“The temptation to bail in [disillusionment with self] lies not in a loss of faith, but in a loss of confidence in our ability to follow God. Instead of ‘I thought that God would be different,’ disillusionment with self prompts us to whisper, ‘I thought that I would be different.’ It is a form of spiritual frustration.”- Alicia Britt Chole
“Why, my soul, are you downcast? Why so disturbed within me? Put your hope in God, for I will yet praise him, my Savior and my God.”- Psalm 42:15 (NIV)
In Chapter 26 (“Spiritual Frustration”) of The Night is Normal, Alicia Britt Chole observes that being a new creation (2 Corinthians 5:17) is a given for those who believe. However, Dr. Chole counsels, walking out that new me almost always initiates disillusionment. About our humanity, in general. And about our faith, in particular.
Therefore, the author describes frustration as an emotional response to spiritual impotence. In addition, she states, the word frustration comes from the Latin frustrari, meaning to “deceive or disappoint.” Hence, frustration describes the feeling that comes over us when our expectations deceive us (emphasis author’s).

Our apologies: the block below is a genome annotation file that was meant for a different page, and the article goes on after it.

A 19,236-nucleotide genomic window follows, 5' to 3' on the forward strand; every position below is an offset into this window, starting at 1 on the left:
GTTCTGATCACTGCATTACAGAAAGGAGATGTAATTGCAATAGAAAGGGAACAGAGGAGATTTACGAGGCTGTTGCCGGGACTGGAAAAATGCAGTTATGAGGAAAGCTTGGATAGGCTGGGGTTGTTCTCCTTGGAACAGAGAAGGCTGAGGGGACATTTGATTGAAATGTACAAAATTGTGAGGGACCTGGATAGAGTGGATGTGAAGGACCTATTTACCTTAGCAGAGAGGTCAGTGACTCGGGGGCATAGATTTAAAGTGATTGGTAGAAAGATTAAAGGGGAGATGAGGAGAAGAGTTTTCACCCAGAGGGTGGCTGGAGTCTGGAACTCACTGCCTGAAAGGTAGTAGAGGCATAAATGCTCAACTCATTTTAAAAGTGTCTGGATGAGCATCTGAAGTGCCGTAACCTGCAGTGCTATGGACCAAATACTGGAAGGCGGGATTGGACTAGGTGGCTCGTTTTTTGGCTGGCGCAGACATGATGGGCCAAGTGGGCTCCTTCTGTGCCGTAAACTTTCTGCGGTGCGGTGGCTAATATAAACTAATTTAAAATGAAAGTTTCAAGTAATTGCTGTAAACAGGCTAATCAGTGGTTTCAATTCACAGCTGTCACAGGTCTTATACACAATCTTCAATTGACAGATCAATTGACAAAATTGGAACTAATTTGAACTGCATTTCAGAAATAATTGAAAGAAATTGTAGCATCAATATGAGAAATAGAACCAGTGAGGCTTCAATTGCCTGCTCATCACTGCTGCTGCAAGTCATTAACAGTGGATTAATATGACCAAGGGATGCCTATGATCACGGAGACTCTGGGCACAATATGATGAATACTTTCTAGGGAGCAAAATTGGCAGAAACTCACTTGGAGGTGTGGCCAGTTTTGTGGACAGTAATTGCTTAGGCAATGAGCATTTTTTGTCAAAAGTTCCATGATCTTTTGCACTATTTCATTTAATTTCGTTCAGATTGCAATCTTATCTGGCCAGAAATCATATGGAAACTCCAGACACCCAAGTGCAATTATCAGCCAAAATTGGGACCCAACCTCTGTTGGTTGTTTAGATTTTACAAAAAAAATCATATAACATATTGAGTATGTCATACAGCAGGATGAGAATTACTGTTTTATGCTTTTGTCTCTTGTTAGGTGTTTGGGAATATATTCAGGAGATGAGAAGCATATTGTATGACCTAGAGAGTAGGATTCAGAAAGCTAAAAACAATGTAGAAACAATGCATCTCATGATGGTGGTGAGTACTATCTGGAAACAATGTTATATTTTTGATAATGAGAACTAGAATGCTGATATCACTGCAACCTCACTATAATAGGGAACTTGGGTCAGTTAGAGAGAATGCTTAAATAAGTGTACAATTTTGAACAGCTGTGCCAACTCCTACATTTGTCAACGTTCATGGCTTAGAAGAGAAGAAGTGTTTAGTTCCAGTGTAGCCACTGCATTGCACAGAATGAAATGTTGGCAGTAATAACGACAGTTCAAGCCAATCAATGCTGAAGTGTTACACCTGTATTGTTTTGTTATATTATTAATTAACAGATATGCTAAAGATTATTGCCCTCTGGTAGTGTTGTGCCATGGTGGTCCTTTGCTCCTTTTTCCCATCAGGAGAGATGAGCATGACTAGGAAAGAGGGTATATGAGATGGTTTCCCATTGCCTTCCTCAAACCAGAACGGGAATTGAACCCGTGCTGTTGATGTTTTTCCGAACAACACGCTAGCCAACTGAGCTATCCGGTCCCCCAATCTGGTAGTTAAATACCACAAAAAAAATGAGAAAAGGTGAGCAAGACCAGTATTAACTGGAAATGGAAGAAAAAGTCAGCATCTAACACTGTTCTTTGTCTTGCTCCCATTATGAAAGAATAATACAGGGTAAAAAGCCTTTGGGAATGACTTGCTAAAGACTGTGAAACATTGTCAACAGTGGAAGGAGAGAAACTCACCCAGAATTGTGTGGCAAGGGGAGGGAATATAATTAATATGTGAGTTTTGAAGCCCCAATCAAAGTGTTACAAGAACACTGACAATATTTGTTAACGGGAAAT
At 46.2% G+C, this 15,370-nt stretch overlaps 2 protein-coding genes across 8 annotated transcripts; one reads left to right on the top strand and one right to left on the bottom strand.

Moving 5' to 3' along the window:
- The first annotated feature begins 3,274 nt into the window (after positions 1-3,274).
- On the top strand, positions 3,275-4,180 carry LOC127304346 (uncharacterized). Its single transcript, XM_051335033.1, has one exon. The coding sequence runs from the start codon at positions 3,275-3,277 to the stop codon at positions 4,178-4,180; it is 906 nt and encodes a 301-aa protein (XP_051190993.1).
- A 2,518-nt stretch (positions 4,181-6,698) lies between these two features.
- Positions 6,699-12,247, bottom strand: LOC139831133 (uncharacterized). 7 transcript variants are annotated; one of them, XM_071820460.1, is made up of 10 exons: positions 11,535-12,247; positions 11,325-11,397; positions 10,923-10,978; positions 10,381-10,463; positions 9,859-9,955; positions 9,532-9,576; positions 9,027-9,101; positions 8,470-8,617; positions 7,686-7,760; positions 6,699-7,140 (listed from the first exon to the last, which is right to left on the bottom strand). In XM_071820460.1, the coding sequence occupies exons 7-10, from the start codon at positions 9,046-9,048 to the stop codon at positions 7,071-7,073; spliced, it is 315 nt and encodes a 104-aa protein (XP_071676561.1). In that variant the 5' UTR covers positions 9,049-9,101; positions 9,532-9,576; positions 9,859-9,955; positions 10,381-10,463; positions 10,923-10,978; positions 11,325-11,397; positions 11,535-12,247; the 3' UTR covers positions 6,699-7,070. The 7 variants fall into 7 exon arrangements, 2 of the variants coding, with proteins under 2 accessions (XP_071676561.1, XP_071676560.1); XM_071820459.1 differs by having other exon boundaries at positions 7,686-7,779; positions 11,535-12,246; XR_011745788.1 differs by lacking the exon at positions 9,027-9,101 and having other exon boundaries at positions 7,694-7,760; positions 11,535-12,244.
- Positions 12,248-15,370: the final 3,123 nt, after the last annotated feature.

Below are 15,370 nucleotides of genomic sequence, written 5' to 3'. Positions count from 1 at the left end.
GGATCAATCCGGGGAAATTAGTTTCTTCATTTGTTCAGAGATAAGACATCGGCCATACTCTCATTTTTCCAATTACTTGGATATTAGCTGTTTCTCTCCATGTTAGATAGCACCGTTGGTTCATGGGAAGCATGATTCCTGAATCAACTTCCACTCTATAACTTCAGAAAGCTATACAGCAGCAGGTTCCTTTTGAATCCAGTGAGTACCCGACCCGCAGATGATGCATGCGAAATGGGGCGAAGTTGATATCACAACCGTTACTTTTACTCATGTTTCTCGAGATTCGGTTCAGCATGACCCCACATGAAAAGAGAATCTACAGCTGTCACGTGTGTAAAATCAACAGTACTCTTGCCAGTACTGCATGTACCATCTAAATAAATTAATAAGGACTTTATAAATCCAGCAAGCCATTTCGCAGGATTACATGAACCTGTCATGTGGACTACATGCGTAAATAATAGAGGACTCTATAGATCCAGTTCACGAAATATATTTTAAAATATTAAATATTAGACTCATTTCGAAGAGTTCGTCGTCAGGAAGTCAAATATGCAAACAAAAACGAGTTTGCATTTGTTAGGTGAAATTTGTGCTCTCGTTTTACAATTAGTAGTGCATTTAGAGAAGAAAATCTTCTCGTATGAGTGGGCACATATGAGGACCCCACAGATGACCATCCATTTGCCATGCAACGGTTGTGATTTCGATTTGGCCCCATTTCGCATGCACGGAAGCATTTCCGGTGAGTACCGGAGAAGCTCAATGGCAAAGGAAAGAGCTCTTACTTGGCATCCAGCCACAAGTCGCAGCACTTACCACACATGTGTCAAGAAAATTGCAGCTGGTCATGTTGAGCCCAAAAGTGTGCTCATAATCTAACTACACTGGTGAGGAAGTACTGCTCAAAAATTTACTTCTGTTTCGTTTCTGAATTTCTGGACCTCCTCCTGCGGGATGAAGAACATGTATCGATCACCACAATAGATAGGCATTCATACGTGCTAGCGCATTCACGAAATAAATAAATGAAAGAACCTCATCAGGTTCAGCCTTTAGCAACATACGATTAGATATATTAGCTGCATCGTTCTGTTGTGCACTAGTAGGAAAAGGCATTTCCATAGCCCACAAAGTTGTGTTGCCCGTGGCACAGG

As a result, Dr. Chole astutely observes:
“[God] knows full well how the Fall affects us. And He stands ready to mentor us through the painful gaining of reality about ourselves. . . . Seeing ourselves as dust (Psalm 103:14), however, can be painful. Committing to God in the midst of that pain will require us to value His presence more than our quantifiable progress.”
Moving on to Chapter 27 (“Something Old”), Dr. Chole believes Psalm 103:14 speaks to our inability to tame our emotions with logic. A discrepancy we do well to anticipate.
In conclusion, Oswald Chambers once described this issue with great honesty in his personal diary:
“There is an interesting puzzle in my mind concerning the intuitions born in communion with God. . . . how little we dare trust anything but our Lord Himself. . . . It makes it clear that the Holy Spirit must be recognized as the sagacious Ruler in all affairs and not our astute common sense.”
Today’s question: When does frustration lead to temptation to bail for you? Please share.
Tomorrow’s blog: “Moral, not intellectual – truth”